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New methods developed by the Southwest Biological Science Center utilize species’ unique patterns of genetic diversity to generate maps that may be used to inform management goals.

Graham's beardtongue (Penstemon grahamii)
Graham's beardtongue (Penstemon grahamii) in the Book Cliffs south of the Uinta Basin, Utah. This species is confined to the Green River Formation, which contains oil shale that is actively mined across the species' range. Photo by Daniel Winkler, SBSC, USGS.

An increasing number of native species in the United States are being scrutinized as natural resource managers and practitioners seek to protect those that are declining in abundance, or utilize those that provide important ecosystem services to restore degraded landscapes.

For species of conservation concern, planning for recovery requires an in-depth understanding of a species’ biology, genetic diversity, and the factors influencing its rarity. Likewise, knowledge of adaptation to local environments and patterns of genetic diversity support successful restoration outcomes when common plant species are used for ecosystem restoration.

Genetic diversity is a key component of management planning because it relates to how species disperse, the factors that have influenced them over hundreds to thousands of years, and how they interact with biotic and abiotic pressures where they persist. Such knowledge may help increase management success given future challenges like changing climates and drastic ecosystem changes due to large-scale disturbances.




California Bearpoppy (Arctomecon californica) in gypsum-based soil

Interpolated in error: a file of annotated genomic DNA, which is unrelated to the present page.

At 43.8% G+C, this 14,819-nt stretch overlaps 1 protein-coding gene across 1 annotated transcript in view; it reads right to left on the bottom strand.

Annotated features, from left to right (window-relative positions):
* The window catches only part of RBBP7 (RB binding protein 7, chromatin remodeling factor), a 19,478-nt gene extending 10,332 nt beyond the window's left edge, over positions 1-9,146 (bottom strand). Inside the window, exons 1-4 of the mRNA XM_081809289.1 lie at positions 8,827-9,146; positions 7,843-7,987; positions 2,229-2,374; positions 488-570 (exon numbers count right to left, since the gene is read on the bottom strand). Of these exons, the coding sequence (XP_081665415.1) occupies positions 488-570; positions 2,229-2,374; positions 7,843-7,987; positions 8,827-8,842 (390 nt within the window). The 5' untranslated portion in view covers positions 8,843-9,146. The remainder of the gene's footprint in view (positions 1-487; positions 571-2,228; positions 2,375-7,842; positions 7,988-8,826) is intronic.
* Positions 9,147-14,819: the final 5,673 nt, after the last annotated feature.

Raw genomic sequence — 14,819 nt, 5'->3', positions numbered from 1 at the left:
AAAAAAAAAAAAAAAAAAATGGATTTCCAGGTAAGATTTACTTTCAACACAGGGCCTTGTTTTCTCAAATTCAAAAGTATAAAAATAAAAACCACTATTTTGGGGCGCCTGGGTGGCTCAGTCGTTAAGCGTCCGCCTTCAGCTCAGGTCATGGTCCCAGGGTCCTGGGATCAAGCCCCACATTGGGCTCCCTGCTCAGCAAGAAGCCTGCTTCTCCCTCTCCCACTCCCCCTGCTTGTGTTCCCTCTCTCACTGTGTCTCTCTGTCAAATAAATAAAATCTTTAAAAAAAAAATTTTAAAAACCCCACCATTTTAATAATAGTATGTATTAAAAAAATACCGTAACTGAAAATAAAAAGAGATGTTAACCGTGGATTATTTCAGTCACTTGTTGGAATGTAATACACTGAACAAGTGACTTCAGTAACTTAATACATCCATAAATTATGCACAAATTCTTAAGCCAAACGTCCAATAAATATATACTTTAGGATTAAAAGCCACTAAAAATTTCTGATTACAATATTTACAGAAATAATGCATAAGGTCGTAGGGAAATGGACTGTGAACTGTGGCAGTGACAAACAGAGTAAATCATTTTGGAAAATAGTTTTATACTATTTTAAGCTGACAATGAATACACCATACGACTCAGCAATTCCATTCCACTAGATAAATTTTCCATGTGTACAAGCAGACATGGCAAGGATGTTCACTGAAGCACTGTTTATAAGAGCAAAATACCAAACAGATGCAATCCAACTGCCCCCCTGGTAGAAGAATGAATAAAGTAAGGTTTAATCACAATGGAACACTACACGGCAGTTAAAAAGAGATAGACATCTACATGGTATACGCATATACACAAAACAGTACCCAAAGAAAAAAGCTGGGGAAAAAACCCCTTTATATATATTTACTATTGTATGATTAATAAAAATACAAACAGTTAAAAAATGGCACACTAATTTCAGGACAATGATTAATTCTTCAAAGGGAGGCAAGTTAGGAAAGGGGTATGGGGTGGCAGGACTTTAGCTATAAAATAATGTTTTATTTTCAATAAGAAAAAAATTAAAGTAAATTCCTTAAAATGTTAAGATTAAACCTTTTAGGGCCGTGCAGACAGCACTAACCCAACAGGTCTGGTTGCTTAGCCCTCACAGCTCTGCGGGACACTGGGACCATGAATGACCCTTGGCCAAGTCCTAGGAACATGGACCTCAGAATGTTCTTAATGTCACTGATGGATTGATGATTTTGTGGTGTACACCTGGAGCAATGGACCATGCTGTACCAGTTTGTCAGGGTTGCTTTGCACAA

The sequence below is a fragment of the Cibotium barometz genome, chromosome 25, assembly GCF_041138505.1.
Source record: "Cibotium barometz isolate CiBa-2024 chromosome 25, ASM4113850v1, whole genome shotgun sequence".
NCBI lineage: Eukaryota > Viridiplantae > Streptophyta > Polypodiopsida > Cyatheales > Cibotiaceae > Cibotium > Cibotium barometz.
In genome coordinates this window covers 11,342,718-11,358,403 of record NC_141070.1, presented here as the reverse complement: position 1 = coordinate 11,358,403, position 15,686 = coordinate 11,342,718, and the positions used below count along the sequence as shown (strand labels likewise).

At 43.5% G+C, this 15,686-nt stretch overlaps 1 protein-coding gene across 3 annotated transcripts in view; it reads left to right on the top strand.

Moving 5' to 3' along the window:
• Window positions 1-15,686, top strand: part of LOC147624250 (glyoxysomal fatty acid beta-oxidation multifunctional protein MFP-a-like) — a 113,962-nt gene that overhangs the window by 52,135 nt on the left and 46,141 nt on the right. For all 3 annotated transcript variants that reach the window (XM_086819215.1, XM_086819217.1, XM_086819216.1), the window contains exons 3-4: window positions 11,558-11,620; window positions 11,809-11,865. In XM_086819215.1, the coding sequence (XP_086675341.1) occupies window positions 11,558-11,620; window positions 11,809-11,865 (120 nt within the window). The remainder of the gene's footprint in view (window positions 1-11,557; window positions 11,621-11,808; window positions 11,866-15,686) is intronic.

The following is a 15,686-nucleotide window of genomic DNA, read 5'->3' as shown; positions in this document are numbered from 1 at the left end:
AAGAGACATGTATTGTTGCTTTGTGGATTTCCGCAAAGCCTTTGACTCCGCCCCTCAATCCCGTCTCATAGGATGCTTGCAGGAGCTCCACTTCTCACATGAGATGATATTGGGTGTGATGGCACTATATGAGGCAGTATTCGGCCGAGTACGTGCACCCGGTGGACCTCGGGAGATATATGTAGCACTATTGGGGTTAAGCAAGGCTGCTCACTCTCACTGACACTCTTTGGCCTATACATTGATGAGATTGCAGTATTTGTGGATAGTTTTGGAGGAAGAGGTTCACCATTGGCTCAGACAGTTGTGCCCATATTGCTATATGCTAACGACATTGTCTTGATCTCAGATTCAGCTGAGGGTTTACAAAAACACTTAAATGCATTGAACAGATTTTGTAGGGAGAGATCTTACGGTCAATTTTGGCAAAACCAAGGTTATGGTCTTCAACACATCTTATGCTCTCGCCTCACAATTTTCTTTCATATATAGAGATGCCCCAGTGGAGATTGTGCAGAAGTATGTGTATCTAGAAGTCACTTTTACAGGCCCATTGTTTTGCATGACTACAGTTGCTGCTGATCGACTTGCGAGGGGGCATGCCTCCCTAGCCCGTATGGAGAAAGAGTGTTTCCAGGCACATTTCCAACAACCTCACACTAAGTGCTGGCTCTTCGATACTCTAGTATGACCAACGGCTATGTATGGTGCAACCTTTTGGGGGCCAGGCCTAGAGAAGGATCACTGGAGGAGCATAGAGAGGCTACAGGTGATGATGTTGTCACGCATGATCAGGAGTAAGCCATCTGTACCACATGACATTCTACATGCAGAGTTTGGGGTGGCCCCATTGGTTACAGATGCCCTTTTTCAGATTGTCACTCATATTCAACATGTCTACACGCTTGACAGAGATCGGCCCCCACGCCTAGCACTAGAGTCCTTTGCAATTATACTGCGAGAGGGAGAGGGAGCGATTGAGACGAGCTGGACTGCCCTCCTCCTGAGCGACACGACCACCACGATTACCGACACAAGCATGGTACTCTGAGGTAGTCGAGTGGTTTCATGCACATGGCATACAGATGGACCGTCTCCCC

California bearpoppy (Arctomecon californica) in gypsum-based soil. The declining abundance of this species is being actively tracked in multiple states. Photo by Morgan Andrews, SBSC, USGS.

To support management planning that incorporates species’ naturally occurring genetic patterns, scientists at SBSC developed analytical methods that use genetic data from field-collected leaf samples to estimate species-specific maps of genetic similarity.

These maps can help managers understand the distribution of genetic units across the landscape and inform decisions influencing, for example, how species are moved among locations to support management goals.

The software (POPMAPS, or Population Management using Ancestry Probability Surfaces) is available as an R package that is freely available from GitLab. It is described in a recent Special Feature publication highlighting the UN Decade on Ecosystem Restoration, "Spatially explicit management of genetic diversity using ancestry probability surfaces."  



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